Last week while I was at Stanford some people from Google came in and talked about their experiences of delivering MOOCs on the Google Course Builder (for Google).  Julia Wilkowski (senior instructional designer) talked about experiences on the Power Search and Advanced Power Search MOOCs and Cammy Huang-DeVoss talked about the YouTube Creator Academy and its Maximise Your Channel MOOC.  It was a great talk to a packed room – so my thanks to the organisers and Julia/Cammy for letting me come along! I’m not going to go into everything talked about (the information is available elsewhere and I don’t think I’ll add much to it!), but reflecting on the discussion I had two key take homes:

  1. We ought to be measuring signup intent at the start of courses.  When google surveyed on one of their courses 50% never had any intention of completing.  Completion rates of 8% are not necessarily problematic in any case (I guess) but certainly our hope would be that 100% of students achieve their actual learning goal (even if it was just to “have a look”, or to take only one specific lecture in the course).  To give an example of where this might be problematic, Google reported a very low completion rate for their Advanced Power Searching MOOC – but, the course was a really “dip in, dip out” structure, and the final assignment was really hard(!) – my guess (of course, this is checkable) would be that plenty of people just gave up at that point; outcome measures matter.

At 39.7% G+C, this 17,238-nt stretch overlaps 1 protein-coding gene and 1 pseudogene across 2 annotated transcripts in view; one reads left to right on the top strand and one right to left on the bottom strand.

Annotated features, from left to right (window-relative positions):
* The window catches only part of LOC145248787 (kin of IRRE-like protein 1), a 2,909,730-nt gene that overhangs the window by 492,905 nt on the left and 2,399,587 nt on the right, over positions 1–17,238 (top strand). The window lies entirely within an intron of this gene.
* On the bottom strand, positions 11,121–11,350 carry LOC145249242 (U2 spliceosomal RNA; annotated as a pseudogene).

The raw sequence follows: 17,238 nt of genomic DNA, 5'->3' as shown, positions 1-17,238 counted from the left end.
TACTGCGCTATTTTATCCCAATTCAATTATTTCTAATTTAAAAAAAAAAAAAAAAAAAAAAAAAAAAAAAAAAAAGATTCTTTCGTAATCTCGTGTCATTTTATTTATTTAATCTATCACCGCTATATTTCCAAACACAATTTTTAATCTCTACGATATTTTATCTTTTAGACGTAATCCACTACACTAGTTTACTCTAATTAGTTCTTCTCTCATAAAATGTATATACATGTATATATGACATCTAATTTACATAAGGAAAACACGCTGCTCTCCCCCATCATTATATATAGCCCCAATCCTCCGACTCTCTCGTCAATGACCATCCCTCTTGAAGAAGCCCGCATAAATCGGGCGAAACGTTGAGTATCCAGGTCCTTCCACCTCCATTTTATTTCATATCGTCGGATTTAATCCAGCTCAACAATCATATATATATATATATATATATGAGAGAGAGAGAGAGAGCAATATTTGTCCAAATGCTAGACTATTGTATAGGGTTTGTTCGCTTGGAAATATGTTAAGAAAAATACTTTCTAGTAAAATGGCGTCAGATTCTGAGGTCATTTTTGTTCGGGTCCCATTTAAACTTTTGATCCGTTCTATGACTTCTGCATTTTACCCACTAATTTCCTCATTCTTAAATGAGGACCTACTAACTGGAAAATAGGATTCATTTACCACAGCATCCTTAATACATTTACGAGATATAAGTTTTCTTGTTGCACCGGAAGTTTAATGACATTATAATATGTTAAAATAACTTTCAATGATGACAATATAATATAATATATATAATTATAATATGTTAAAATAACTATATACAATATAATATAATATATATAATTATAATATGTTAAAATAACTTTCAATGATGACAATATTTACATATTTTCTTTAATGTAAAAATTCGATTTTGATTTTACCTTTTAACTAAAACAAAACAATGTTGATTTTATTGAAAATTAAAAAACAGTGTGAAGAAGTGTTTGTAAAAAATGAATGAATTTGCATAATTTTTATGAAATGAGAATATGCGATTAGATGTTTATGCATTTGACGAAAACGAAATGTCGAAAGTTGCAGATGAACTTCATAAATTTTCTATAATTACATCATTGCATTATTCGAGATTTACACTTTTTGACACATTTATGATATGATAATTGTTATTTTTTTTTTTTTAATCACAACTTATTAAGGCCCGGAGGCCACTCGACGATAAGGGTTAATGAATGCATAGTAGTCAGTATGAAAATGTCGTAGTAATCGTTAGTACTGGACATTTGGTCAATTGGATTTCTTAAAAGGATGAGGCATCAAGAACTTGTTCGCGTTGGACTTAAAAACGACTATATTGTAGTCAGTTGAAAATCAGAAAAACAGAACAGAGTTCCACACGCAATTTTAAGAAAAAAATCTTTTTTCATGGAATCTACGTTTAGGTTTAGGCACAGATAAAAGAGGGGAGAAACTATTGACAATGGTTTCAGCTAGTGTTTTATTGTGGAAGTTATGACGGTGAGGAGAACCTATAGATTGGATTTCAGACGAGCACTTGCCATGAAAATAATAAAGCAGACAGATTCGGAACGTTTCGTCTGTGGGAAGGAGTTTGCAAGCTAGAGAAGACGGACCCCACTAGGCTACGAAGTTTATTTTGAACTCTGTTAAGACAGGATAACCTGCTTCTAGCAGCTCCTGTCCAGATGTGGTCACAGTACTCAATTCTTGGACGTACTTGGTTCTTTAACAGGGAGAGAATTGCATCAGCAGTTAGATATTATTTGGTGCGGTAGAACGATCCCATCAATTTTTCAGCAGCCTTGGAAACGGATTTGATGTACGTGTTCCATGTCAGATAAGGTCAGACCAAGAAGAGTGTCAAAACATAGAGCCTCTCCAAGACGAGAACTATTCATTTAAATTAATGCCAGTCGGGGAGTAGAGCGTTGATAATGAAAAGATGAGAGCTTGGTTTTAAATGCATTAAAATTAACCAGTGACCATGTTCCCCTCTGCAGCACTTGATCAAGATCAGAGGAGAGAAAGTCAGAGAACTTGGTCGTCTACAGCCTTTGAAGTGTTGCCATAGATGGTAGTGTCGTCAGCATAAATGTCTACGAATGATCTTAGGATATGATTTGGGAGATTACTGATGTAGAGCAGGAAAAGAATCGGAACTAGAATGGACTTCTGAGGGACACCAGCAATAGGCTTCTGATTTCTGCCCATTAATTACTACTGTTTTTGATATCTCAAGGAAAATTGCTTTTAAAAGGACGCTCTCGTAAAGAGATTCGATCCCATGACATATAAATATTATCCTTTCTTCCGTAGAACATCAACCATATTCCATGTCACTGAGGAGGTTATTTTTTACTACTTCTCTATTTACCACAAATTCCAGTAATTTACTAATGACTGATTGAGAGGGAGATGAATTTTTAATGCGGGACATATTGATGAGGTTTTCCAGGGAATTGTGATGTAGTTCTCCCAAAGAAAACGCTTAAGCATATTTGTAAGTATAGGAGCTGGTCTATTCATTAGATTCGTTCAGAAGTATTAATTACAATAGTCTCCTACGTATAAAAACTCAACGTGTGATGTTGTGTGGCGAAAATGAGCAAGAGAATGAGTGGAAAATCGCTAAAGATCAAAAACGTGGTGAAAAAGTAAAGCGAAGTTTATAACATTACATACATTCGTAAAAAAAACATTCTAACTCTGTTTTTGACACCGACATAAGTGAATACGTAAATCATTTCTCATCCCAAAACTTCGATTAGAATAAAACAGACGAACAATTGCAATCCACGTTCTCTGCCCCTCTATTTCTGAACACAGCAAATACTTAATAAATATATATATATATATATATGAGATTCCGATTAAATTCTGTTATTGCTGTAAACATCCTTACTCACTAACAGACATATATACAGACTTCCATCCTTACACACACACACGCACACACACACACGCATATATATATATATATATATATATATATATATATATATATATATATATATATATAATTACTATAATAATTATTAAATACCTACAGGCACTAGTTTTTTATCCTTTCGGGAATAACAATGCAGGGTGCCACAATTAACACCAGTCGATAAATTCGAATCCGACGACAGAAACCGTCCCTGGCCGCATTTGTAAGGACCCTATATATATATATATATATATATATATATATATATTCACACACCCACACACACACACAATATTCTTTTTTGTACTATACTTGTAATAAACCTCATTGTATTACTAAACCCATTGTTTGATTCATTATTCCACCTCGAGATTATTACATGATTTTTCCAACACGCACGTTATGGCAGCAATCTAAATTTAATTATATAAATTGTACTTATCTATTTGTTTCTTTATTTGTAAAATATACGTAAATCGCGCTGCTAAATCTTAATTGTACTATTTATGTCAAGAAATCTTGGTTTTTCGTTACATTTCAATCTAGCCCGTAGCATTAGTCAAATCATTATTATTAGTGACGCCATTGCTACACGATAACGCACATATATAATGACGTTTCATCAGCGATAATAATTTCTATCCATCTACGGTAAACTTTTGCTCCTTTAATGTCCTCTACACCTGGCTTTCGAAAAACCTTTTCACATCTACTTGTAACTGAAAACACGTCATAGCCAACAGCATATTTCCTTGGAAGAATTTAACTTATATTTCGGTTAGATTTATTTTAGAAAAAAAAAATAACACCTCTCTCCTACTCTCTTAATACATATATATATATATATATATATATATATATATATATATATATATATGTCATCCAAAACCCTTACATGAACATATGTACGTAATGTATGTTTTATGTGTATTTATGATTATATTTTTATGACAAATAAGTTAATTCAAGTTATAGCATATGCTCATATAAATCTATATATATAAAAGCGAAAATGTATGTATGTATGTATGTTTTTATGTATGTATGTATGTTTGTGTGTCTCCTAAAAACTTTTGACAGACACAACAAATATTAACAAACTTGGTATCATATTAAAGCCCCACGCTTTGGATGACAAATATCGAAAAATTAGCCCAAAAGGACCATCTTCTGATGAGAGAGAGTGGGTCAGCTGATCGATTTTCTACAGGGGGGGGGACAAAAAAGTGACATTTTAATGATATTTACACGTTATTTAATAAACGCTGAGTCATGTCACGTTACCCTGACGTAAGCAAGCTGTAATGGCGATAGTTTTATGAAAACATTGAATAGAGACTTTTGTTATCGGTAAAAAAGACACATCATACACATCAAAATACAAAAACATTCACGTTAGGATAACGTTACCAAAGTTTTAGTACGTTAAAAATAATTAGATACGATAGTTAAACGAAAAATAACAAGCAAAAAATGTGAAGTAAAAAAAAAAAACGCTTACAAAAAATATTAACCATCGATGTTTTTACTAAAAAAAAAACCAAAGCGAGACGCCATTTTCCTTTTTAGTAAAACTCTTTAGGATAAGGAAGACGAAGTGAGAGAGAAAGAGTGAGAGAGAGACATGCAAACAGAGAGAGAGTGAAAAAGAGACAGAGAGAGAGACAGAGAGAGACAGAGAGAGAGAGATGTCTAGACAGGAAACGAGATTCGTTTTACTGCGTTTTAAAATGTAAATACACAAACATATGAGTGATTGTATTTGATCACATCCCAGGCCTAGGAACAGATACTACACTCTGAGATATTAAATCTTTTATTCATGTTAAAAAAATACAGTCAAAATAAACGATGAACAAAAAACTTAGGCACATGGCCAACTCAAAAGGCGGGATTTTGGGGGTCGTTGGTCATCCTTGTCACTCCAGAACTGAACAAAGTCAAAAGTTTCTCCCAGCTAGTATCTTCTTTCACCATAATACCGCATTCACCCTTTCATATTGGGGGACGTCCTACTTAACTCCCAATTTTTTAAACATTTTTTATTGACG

2. Interestingly, on the search education MOOCs both video and text (not quite transcript, and it has images, etc. in too) were used pretty well equally (I used the text).  Having that flexibility is important and we shouldn’t assume people will always prefer “visual” lectures.  It’s also worth noting a feature of youtube videos is bookmarking – you can put a hyperlink under your video to link to a particular timestamp (and you can gather click data on this giving insight into which bits people re-watch, or watch at all, the most)